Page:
8 Steps to Opening Up A Legal Services Business of Your Own

Becoming a paralegal says something about a person. No, not just “I like being verbally abused by lawyers all day.” It says you have some ambition, some drive. You like to work independently and you enjoy learning new things and managing projects. You’re not afraid of details and thrive under pressure.

In short, you have all the right qualities to become a small business owner.

And you picked the right field for it, too. Statista estimates that the entire legal services industry in the United States generates more than $250 billion in revenue, expected to increase to $288 billion by the end of 2018.

There’s a catch, of course; paralegals cannot practice law, so the most natural type of business to be in is one you can’t open.

But a law practice isn’t the only sort of firm in legal services, and the alternatives are becoming more and more widespread. The rise of Alternative Legal Service Providers (ALSPs) is a doorway to business ownership for paralegals.

Today, you can start your own firm in a niche such as:

  • Document review
  • Litigation support
  • Discovery and e-discovery
  • IP management

As a contracted specialist, you won’t be practicing law, but you can enjoy the freedom and potential that come with being a business owner… as long as you follow these five important steps.


  1. Find The Niche

    Your niche is going to determine a lot of things about your business: who you market it to, how it operates, what kind of money you will make. But it’s going to depend a lot on your own strengths and what the local market demands.

    Is it going to revolve around things that you have already been doing as an employee, or are you going to strike out in a new direction? Will you jump onto a current trend in legal services, like e-discovery, and try to ride it to riches, or will you invent the next big thing on your own?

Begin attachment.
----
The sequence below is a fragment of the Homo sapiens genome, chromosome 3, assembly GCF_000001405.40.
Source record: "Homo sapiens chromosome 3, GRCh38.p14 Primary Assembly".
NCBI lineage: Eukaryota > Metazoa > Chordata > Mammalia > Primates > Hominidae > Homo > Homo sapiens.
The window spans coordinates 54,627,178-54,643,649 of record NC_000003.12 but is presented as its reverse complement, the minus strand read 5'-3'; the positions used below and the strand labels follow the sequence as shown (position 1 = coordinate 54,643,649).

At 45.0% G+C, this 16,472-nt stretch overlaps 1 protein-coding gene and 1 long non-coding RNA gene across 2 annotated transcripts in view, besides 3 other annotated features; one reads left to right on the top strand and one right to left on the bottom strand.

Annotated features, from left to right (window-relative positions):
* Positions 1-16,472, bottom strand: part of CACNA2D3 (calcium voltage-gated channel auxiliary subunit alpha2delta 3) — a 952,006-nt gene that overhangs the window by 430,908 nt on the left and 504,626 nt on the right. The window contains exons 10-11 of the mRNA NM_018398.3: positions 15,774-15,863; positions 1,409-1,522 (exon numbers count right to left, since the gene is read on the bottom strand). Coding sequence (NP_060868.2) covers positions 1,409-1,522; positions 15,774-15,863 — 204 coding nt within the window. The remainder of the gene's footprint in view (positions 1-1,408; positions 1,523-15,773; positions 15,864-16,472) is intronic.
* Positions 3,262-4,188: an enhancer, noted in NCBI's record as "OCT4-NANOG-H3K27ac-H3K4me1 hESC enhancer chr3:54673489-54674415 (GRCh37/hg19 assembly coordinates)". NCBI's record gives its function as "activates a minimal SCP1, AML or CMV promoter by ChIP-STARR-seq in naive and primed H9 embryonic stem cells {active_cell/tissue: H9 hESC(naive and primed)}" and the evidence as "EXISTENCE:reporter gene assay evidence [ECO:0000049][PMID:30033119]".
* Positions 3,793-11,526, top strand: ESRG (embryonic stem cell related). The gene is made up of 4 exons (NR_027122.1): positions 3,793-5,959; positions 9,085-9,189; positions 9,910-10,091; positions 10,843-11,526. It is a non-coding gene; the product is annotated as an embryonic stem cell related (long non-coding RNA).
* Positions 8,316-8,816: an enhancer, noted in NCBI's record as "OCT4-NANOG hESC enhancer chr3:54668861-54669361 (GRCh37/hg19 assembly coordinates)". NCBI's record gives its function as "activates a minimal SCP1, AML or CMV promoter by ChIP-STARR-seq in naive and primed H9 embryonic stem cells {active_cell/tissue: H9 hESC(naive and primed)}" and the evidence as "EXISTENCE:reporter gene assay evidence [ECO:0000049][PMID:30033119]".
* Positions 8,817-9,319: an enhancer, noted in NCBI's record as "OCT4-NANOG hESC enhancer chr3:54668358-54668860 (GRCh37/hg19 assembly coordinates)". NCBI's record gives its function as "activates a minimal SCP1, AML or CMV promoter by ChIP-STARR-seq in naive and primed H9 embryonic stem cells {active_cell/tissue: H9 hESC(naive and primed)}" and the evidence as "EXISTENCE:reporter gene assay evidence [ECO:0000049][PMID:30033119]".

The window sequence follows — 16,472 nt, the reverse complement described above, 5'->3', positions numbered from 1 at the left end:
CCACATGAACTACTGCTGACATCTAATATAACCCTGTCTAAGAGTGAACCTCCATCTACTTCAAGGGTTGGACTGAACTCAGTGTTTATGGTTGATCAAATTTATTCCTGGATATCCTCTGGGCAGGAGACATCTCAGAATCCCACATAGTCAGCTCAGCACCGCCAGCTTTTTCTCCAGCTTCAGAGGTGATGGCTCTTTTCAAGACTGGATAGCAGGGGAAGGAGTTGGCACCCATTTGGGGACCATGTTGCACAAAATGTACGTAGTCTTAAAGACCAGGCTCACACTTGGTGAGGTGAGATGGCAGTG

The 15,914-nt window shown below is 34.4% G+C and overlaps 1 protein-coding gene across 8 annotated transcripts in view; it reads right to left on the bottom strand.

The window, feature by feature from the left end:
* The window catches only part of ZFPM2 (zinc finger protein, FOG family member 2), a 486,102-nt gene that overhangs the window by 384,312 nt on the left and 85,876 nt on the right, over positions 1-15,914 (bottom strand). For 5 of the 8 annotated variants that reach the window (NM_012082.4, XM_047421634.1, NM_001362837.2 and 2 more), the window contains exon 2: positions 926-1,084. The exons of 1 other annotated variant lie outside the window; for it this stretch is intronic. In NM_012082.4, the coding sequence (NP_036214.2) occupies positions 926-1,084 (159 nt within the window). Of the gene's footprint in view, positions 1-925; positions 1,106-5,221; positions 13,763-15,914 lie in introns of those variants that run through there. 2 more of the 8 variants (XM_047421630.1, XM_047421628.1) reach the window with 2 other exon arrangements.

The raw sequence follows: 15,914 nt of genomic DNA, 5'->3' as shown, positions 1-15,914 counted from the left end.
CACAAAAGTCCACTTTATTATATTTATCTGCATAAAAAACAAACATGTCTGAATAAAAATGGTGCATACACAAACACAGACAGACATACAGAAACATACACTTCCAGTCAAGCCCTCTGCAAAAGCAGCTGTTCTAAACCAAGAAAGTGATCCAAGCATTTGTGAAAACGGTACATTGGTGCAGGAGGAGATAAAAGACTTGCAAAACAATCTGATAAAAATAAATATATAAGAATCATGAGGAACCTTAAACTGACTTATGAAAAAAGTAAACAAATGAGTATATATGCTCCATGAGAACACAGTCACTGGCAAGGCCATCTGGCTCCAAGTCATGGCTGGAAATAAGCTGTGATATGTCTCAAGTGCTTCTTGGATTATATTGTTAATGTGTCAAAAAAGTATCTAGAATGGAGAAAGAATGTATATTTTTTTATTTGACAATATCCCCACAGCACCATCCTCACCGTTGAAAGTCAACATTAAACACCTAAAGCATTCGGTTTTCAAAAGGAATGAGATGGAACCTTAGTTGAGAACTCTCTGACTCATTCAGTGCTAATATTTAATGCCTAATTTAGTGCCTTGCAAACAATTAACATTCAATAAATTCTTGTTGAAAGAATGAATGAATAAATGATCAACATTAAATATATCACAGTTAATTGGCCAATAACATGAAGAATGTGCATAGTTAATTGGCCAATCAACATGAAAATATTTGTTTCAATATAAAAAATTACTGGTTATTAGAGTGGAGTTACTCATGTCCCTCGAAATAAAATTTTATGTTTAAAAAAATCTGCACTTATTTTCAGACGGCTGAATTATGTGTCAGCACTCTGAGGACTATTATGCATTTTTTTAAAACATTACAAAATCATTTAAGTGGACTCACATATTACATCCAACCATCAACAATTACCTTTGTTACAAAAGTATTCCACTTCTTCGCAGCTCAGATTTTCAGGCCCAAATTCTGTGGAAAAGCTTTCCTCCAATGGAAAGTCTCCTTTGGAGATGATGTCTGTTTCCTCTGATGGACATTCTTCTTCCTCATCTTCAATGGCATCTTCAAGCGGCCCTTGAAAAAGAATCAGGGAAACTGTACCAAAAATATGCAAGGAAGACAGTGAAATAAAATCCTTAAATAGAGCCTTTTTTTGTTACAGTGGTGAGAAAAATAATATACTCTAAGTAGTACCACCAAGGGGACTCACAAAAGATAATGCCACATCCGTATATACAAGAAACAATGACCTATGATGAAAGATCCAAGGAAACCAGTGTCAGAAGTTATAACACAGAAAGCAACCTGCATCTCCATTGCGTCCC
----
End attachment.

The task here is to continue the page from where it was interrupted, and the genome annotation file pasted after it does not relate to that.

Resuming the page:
These are big questions and will probably take up most of your planning hours when you are first thinking about your business.

    Don’t waste those hours. Daydreaming is great but does your market research, too. Base your ideas not only on your inspiration but ground them in where the numbers lead you as well. You’ll find the right combination of lucrative and compelling after you have put enough thought into it.

  2. Network, Network, Network

    It’s great that you’re going out on your own, but don’t think for a minute that means you won’t need other people. You’ll rely on contacts in the legal community for everything—referrals, references, staffing recommendations, you name it.

    So it’s a good idea to get out there early and start making those contacts. It’s never too soon to start. Even while you’re in school, fellow students, instructors, and internship interviewers are all good people to get to know. You never know where they’ll end up, or how you might be able to help one another.

    Networking is a two-way street, so you need to be prepared to offer your own efforts in return. But when it pays off, it pays off for everyone, so think of it as a necessary investment.